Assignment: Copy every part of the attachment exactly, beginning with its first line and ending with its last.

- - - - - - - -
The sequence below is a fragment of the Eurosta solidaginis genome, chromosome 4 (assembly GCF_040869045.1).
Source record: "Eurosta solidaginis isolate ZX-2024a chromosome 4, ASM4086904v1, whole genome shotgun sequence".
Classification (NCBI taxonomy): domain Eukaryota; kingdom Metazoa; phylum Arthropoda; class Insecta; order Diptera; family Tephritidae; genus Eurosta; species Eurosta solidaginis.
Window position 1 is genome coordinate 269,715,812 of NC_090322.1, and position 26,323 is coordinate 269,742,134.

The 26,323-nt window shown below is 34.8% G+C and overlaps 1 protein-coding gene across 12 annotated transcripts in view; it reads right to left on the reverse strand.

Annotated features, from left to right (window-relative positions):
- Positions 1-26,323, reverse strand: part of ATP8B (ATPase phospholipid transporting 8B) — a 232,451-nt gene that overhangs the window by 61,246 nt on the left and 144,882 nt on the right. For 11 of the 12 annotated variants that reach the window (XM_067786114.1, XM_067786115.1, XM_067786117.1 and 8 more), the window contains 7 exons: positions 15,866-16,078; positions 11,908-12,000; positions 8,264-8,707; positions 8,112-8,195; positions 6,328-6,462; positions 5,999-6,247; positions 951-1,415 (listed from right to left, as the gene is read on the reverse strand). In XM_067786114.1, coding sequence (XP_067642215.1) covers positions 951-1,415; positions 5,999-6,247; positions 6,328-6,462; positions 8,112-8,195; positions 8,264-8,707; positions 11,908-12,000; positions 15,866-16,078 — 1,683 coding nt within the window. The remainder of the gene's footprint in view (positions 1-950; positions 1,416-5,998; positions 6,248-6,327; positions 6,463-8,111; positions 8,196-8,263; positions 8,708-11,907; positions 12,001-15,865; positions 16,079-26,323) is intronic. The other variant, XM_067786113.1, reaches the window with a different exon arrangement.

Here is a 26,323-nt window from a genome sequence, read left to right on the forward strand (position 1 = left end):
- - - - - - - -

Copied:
The sequence below is a fragment of the Eurosta solidaginis genome, chromosome 4 (assembly GCF_040869045.1).
Source record: "Eurosta solidaginis isolate ZX-2024a chromosome 4, ASM4086904v1, whole genome shotgun sequence".
Classification (NCBI taxonomy): domain Eukaryota; kingdom Metazoa; phylum Arthropoda; class Insecta; order Diptera; family Tephritidae; genus Eurosta; species Eurosta solidaginis.
Window position 1 is genome coordinate 269,715,812 of NC_090322.1, and position 26,323 is coordinate 269,742,134.

The 26,323-nt window shown below is 34.8% G+C and overlaps 1 protein-coding gene across 12 annotated transcripts in view; it reads right to left on the reverse strand.

Annotated features, from left to right (window-relative positions):
- Positions 1-26,323, reverse strand: part of ATP8B (ATPase phospholipid transporting 8B) — a 232,451-nt gene that overhangs the window by 61,246 nt on the left and 144,882 nt on the right. For 11 of the 12 annotated variants that reach the window (XM_067786114.1, XM_067786115.1, XM_067786117.1 and 8 more), the window contains 7 exons: positions 15,866-16,078; positions 11,908-12,000; positions 8,264-8,707; positions 8,112-8,195; positions 6,328-6,462; positions 5,999-6,247; positions 951-1,415 (listed from right to left, as the gene is read on the reverse strand). In XM_067786114.1, coding sequence (XP_067642215.1) covers positions 951-1,415; positions 5,999-6,247; positions 6,328-6,462; positions 8,112-8,195; positions 8,264-8,707; positions 11,908-12,000; positions 15,866-16,078 — 1,683 coding nt within the window. The remainder of the gene's footprint in view (positions 1-950; positions 1,416-5,998; positions 6,248-6,327; positions 6,463-8,111; positions 8,196-8,263; positions 8,708-11,907; positions 12,001-15,865; positions 16,079-26,323) is intronic. The other variant, XM_067786113.1, reaches the window with a different exon arrangement.

Here is a 26,323-nt window from a genome sequence, read left to right on the forward strand (position 1 = left end):